The Education Ministry yesterday released the results of last year's fifth-grade national assessment tests, and they are no cause for celebration. The average math score was a failing 56.9. Scores in English, sciences and technology were slightly higher, around 70. On the native-language test, pupils at Jewish schools scored a fair 79 points on the Hebrew test, and pupils at Arab schools scored 60.9 on the Arabic test.
The standardized tests were administered at the end of last school year in 937 schools, to 80,000 pupils in grades 2, 5 and 8. The tests cover the four core-curriculum subjects: native-language skills, mathematics, English, and science and technology. Students also were quizzed about matters relating to student-teacher relations and the "social climate" at school.
Information about eighth-grade tests was withheld because of partial participation due to teacher sanctions.
Unhappy at school
A third of fifth-graders reported dissatisfaction with their school, and 15 percent said their children had been involved in violent incidents.
Scores in all subjects reflected a great disparity between Jewish and Arab schools. On the math test (whole numbers, simple fractions, geometry and measurements), Jewish pupils averaged 61.3 points, compared to 45.9 in Arab schools. On the English test, Jewish pupils averaged 74.2; Arab pupils - 68.6. On the science and technology test, Jewish pupils averaged 72.5; Arab pupils - 60.
Nationally, gender gaps were relatively small, but girls did better than boys at Jewish schools on the Hebrew and English tests, whereas boys did better in math. At Arab schools, girls scored substantially higher than boys in all subjects.
By the numbers
Results in every subject at both Jewish and Arab schools showed a connection between the scholastic ability of fifth-graders and their socioeconomic background. In the most striking example, pupils from poor homes averaged 44.9 on the math test, whereas their peers from wealthier homes averaged 65.8.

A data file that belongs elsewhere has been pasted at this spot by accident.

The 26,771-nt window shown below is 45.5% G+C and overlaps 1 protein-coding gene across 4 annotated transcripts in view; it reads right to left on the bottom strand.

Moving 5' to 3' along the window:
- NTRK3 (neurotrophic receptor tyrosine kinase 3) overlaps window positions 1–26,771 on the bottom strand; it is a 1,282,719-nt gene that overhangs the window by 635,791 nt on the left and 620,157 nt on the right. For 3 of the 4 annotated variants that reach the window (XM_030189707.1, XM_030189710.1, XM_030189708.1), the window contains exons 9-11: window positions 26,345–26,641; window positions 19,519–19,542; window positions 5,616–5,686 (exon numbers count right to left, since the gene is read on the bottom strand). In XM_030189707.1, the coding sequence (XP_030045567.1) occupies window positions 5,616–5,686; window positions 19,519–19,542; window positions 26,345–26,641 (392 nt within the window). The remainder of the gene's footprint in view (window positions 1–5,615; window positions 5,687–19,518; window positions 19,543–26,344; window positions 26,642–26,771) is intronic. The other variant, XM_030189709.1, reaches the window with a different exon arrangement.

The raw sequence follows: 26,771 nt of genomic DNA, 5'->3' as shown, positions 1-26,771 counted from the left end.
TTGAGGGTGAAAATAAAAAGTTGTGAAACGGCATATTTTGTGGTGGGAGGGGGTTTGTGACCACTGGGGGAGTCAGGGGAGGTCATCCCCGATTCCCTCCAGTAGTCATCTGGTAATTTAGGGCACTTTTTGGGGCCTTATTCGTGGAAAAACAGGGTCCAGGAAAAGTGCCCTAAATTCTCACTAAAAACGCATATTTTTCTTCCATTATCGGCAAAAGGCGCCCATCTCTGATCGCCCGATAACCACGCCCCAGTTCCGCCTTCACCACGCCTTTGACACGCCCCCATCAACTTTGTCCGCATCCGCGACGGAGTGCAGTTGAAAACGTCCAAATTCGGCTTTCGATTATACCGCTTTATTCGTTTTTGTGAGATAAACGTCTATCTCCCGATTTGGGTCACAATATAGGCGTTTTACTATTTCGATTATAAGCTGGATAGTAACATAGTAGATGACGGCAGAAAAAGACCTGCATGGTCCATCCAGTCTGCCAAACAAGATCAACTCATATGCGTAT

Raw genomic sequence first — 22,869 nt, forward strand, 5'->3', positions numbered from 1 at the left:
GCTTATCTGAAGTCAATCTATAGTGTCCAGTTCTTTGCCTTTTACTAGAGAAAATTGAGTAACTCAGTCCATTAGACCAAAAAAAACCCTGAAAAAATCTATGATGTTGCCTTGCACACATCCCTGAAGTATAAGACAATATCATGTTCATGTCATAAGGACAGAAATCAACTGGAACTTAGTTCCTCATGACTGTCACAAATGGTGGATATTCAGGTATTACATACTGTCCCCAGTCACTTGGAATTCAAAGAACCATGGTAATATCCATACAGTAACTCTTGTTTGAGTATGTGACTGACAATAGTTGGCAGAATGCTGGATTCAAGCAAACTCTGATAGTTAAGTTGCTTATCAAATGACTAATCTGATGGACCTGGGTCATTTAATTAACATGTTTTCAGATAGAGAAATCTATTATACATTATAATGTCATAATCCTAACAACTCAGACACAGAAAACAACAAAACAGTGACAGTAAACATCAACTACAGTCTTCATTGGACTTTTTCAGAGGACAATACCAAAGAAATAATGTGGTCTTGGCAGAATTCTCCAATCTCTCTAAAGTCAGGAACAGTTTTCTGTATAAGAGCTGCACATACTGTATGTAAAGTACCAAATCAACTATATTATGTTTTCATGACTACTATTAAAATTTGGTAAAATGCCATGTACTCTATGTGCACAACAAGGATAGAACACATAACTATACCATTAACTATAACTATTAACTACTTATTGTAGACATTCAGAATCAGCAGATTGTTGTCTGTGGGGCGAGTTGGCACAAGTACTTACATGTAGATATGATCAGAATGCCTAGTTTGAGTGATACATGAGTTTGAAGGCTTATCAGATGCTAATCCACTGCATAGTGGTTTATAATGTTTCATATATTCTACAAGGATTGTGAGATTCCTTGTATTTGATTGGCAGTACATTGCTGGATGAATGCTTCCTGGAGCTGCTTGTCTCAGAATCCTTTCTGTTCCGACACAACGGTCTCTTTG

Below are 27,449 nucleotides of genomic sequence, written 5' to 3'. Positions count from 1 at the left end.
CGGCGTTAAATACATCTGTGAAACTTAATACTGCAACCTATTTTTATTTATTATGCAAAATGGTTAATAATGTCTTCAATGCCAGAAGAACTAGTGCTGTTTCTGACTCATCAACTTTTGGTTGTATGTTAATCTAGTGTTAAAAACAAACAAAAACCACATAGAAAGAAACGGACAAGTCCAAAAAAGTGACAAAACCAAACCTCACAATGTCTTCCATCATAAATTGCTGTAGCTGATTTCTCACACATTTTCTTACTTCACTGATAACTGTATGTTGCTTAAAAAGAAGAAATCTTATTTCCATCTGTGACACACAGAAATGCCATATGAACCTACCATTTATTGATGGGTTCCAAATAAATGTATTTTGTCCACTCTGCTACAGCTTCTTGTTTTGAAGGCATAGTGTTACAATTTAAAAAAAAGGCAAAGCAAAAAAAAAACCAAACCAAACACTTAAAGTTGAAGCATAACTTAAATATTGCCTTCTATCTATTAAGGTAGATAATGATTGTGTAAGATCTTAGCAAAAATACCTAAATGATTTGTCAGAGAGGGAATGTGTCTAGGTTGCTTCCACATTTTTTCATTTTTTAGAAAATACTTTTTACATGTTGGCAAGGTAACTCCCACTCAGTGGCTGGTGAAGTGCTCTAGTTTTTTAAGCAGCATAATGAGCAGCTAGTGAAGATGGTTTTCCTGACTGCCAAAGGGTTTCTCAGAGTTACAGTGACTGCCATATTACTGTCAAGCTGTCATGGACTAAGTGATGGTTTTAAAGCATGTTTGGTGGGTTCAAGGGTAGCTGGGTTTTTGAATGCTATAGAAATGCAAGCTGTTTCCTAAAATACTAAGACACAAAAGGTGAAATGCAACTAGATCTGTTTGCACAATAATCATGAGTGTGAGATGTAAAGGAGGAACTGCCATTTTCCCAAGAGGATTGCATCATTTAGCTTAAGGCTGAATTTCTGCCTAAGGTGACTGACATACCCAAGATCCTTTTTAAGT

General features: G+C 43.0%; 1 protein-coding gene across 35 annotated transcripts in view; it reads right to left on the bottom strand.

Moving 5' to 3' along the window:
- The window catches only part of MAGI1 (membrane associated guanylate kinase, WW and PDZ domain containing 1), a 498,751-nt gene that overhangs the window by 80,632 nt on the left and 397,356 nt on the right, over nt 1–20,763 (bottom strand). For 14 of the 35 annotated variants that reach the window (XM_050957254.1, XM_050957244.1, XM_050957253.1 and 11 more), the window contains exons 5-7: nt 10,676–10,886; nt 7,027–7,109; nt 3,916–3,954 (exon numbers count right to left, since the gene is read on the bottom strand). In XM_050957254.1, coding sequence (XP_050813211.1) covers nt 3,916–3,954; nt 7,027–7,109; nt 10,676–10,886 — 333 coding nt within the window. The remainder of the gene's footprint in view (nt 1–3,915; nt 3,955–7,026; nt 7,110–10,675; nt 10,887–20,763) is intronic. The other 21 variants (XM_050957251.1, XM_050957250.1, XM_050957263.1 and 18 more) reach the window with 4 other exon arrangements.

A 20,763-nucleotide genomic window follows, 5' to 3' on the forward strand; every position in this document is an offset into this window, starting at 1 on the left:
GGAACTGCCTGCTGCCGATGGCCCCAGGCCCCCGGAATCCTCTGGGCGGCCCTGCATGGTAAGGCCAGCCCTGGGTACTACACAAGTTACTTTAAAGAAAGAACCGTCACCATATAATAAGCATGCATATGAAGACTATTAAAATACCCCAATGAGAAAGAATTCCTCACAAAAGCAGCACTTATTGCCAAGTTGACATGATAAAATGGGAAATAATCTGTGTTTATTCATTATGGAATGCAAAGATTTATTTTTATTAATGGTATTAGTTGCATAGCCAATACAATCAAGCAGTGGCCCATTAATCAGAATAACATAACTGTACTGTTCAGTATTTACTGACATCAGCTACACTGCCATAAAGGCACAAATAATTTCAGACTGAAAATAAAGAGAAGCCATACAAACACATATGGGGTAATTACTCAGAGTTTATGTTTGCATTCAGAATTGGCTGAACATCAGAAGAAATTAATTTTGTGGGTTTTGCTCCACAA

Regarding "school climate," two-thirds of fifth-graders said they were very satisfied (a higher rate of satisfaction was registered among fifth- and sixth-graders than seventh- and eighth-graders), but only 46 percent described positive relations with their teachers, meaning feelings of respect, closeness and caring. Specifically, only 43 percent of pupils agreed with the statement: "For the most part, teachers do not behave in an insulting and hurtful manner."
Pupils were also asked to report various sorts of violence they had experienced at school during the preceding month. Around 10 percent of pupils cited serious incidents, such as being struck with an object, severely beaten or threatened; 37 percent reported lesser violent acts, such as being shoved; and 10 percent said they had been subjected to "indirect violence," such as shunning or spreading rumors.
The assessments also examined the issue of homework. More than two-thirds of pupils said teachers check assignments in class, but only about half said this was done thoroughly and meticulously. Eighty-four percent of pupils said they devote up to two hours a day to doing homework. Some 40 percent said they also receive private tutoring sessions in one or more of the assessment's core subjects, most frequently English and math.
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